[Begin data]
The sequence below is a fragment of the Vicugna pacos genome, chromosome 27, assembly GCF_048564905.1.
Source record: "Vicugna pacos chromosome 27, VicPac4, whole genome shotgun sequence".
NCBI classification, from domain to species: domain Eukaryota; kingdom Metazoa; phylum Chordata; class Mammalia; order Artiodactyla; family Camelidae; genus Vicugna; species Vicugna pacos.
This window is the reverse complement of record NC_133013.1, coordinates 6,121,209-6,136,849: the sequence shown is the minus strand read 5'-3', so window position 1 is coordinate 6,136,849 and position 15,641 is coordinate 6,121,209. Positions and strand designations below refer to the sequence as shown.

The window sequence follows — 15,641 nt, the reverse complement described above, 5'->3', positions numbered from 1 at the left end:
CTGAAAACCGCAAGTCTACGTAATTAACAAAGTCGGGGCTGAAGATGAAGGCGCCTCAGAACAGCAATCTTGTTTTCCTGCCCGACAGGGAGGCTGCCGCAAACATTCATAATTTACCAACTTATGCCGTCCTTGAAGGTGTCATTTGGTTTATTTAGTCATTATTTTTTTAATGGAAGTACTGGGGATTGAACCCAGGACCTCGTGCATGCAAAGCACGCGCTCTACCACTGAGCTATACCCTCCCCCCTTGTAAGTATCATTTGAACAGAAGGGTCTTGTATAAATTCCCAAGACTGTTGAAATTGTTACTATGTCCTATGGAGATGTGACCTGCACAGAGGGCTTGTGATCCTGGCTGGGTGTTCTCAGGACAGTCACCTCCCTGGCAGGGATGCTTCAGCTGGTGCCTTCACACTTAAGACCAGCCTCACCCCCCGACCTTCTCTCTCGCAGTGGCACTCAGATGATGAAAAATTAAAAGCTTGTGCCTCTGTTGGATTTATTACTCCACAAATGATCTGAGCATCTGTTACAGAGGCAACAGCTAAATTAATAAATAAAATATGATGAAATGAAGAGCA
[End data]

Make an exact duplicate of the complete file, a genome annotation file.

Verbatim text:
The sequence below is a fragment of the Vicugna pacos genome, chromosome 27, assembly GCF_048564905.1.
Source record: "Vicugna pacos chromosome 27, VicPac4, whole genome shotgun sequence".
NCBI classification, from domain to species: domain Eukaryota; kingdom Metazoa; phylum Chordata; class Mammalia; order Artiodactyla; family Camelidae; genus Vicugna; species Vicugna pacos.
This window is the reverse complement of record NC_133013.1, coordinates 6,121,209-6,136,849: the sequence shown is the minus strand read 5'-3', so window position 1 is coordinate 6,136,849 and position 15,641 is coordinate 6,121,209. Positions and strand designations below refer to the sequence as shown.

The window sequence follows — 15,641 nt, the reverse complement described above, 5'->3', positions numbered from 1 at the left end:
CTGAAAACCGCAAGTCTACGTAATTAACAAAGTCGGGGCTGAAGATGAAGGCGCCTCAGAACAGCAATCTTGTTTTCCTGCCCGACAGGGAGGCTGCCGCAAACATTCATAATTTACCAACTTATGCCGTCCTTGAAGGTGTCATTTGGTTTATTTAGTCATTATTTTTTTAATGGAAGTACTGGGGATTGAACCCAGGACCTCGTGCATGCAAAGCACGCGCTCTACCACTGAGCTATACCCTCCCCCCTTGTAAGTATCATTTGAACAGAAGGGTCTTGTATAAATTCCCAAGACTGTTGAAATTGTTACTATGTCCTATGGAGATGTGACCTGCACAGAGGGCTTGTGATCCTGGCTGGGTGTTCTCAGGACAGTCACCTCCCTGGCAGGGATGCTTCAGCTGGTGCCTTCACACTTAAGACCAGCCTCACCCCCCGACCTTCTCTCTCGCAGTGGCACTCAGATGATGAAAAATTAAAAGCTTGTGCCTCTGTTGGATTTATTACTCCACAAATGATCTGAGCATCTGTTACAGAGGCAACAGCTAAATTAATAAATAAAATATGATGAAATGAAGAGCA